William T. Grant cared deeply about the development and well-being of young people. The Foundation was established to support research that could contribute to “human betterment and social progress.”
William Thomas Grant was born in Stevensville, PA, and raised in Fall River,MA.
The first W.T. Grant store opened. The chain grew to 1,100 stores across the nation.
The Grant Foundation was incorporated.
“What I have in mind is to assist, by some means, in helping people or peoples to live more contentedly and peacefully and well in body and mind through a better knowledge of how to use and enjoy all the good things that the world has to offer them”
William T. Grant 1936
The Foundation funded its first major initiative, the Grant Study of Adult Development at Harvard University. This groundbreaking study of human development followed some of the original subjects for more than 75 years.
The Foundation granted awards to improve opportunities for minority students, including longstanding support for the United Negro College Fund, and the National Medical Fellowships in support of minority medical students.
The Foundation’s grantmaking concentrated on child-rearing, parent education, and child mental health.
Dr. Benjamin Spock’s studies of child-rearing received Foundation support.
The Foundation supported the work of renowned psychologists John Bowlby, Margaret Mahler, and Mary Ainsworth, who introduced theories of parent-infant attachment and early social-emotional development into the field of child mental health and development.
The Foundation provided support to Hampstead Clinic in London, then under the direction of Anna Freud.
The Foundation responded to new social trends, including an increase in the number of mothers working outside the home and the nation’s war on poverty.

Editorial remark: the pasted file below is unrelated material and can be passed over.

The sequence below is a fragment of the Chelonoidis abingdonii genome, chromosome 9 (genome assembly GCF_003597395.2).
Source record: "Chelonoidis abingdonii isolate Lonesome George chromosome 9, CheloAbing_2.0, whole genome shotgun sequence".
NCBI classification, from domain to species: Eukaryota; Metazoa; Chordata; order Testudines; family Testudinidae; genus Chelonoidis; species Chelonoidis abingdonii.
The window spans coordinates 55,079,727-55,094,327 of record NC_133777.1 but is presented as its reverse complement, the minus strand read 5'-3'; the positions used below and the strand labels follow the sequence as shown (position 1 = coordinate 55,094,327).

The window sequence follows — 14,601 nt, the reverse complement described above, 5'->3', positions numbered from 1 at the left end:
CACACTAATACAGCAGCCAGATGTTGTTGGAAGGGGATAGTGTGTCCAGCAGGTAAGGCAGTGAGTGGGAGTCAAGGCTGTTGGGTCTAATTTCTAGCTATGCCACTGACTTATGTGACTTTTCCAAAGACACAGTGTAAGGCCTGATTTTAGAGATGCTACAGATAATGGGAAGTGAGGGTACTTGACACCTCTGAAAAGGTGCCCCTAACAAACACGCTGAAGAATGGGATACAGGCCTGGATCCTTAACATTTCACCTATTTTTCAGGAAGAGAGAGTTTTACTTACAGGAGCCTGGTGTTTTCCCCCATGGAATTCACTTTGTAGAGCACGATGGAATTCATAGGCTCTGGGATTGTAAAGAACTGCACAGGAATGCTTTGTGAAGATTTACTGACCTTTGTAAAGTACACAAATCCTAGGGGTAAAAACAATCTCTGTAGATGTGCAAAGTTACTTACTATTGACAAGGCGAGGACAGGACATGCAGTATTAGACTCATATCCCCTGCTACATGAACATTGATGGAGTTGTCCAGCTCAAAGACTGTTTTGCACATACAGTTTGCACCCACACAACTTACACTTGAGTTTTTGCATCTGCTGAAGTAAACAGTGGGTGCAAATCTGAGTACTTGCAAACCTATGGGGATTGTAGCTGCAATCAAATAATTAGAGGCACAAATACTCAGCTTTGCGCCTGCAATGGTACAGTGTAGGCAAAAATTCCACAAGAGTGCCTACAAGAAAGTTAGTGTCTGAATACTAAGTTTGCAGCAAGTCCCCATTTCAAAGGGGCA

The Foundation began to support research relating to daycare and preschool education.
Douglas D. Bond, M.D., succeeded William T. Grant as president of The Foundation.
The Foundation supported the first industry-sponsored daycare facility for children of employees of the KLH Corporation in Cambridge, MA.
The Foundation invested more resources in social services, education, and social policy, and in advocacy for disadvantaged children and youth.
Mr. Grant died at the age of 96.
The Foundation was instrumental in the creation of the child advocacy group,Children’s Defense Fund.
The Foundation’s support of the Mental Health Law Project resulted in a more humane system for treating the mentally ill and the rights of all children to receive an appropriate education.
Jane Goodall, David Hamburg, and Harry Harlow received support for their studies of primates, thought to be relevant to human psychology and social behavior.
Philip Sepir, former assistant dean at Albert Einstein College of Medicine, was selected as president.
The Grant Foundation changed its name to the William T. Grant Foundation.
The Foundation shifted from studies of infancy to a focus on the older child.
Robert Haggerty, M.D., began his 12 year tenure as president. Under his leadership, the Foundation supported research on how school-age children cope with stress.